It’s here that 1666 really hits its stride, in the moment when it’s finally done with reflection and exposition, hitting the ground running with zany ambition as it returns back to 1994 for its bloody conclusion. In particular, there’s a certain silly joy in seeing FEAR STREET 1994: PART 2 suddenly splashed up on screen more than an hour into the proceedings here—an official, full-circle return to the aesthetic that worked so well in the first installment of the series. The subsequent return of licensed music (The Offspring pop up memorably) is also arguably at its most effective here, as its understandable absence throughout 1666 makes the needle drops feel fresher and less tacked-on than the endless parade of ‘70s hits heard in 1978 in particular.

At the end of the day, the Fear Street trilogy doesn’t quite explore the social issues it raises and name-checks as thoroughly as Janiak may have wanted when writing these scripts, but enough of her intent survives to leave its perspective intact. More importantly, the trilogy is rarely anything but entertaining, in a populist way that hearkens back to an earlier age of broadly accessible studio horror films, while avoiding the whitewashed nature and tame horror elements of those same films. They feel like something you might have seen in a multiplex in the last 20 years, albeit with a gory flair for genuine horror chops that would have made them anathema in the PG-13 horror era. In 2021, and especially as a Netflix original, it helps Fear Street stand out in its own way, a well-balanced blend of the novel and the comfortably familiar, with just enough of an edge to tempt even the discerning horror geeks in the audience. Janiak’s task was an ambitious and difficult one—she deserves credit for guiding it through to its grisly end.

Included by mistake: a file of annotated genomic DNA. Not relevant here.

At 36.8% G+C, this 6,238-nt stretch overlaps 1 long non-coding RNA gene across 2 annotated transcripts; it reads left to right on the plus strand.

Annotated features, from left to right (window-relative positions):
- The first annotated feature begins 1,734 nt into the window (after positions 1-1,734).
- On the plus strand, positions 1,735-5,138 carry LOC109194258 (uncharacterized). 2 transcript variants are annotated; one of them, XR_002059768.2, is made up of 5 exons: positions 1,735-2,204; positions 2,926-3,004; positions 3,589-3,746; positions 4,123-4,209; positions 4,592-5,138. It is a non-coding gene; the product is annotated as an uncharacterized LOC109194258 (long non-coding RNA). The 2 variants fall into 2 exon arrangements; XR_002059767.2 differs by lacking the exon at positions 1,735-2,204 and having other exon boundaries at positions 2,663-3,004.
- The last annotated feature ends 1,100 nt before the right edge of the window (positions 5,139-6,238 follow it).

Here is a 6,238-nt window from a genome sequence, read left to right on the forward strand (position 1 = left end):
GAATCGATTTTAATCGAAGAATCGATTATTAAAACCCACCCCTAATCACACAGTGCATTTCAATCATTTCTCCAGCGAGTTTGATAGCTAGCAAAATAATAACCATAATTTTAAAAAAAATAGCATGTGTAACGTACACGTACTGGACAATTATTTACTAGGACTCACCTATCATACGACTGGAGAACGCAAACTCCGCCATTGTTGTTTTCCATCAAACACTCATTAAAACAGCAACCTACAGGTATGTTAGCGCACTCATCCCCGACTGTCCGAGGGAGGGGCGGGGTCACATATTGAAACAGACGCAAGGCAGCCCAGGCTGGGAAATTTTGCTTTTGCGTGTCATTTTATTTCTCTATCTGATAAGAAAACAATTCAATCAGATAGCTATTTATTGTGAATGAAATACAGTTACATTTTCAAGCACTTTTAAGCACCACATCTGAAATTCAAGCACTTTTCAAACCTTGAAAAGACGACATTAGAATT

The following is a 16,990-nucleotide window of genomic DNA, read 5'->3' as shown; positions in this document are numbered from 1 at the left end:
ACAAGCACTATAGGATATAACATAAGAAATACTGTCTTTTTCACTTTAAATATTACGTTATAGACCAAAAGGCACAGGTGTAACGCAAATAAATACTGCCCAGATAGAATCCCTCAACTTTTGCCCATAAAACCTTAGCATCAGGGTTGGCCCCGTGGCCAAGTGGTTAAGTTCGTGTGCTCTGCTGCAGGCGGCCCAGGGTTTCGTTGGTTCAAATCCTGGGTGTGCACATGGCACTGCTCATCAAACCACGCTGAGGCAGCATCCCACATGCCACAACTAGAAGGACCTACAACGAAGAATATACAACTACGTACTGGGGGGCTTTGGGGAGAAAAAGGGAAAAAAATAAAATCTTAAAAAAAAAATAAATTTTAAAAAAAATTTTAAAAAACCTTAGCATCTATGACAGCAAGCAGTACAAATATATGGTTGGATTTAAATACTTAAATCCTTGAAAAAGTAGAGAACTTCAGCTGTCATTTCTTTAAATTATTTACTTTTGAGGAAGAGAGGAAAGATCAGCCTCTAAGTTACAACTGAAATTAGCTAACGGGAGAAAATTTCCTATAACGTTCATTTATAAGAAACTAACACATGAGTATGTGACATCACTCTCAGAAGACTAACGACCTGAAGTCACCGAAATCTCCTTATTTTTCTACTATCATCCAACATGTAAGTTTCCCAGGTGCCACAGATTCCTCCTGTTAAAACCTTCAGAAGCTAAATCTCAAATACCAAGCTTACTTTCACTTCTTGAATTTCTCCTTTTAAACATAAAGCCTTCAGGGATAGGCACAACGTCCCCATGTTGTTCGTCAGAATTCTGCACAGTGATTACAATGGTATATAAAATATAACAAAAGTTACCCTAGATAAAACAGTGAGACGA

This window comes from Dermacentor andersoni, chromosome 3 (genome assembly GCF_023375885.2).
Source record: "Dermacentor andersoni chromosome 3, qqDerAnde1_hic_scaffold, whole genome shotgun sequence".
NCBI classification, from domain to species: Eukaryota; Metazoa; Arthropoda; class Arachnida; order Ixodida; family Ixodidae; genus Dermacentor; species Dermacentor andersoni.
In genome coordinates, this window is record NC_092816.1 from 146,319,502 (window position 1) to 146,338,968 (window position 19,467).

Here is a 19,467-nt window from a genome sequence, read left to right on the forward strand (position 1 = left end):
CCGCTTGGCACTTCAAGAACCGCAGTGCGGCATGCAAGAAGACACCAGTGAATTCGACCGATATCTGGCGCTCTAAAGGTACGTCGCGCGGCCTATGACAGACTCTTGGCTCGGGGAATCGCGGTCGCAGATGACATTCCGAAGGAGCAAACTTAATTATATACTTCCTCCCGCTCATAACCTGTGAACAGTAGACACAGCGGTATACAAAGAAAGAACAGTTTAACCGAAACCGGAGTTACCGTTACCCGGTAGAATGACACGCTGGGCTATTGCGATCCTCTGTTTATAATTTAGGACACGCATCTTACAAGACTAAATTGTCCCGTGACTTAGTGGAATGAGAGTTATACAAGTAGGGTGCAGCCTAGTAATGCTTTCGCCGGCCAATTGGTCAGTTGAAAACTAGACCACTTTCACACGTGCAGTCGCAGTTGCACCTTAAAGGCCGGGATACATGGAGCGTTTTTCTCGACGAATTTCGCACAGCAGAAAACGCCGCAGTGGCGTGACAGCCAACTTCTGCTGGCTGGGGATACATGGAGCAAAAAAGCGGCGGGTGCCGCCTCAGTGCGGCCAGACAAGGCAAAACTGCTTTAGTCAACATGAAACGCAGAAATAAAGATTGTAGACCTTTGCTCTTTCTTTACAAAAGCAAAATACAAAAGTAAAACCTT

Director: Leigh Janiak
Writers: Leigh Janiak, Phil Graziadei, Kate Trefry
Starring: Kiana Madeira, Ashley Zukerman, Gillian Jacobs, Benjamin Flores Jr., Olivia Scott Welch
Release date: July 16, 2021, (Netflix)


Jim Vorel is a Paste staff writer and resident genre geek. You can follow him on Twitter for more film writing.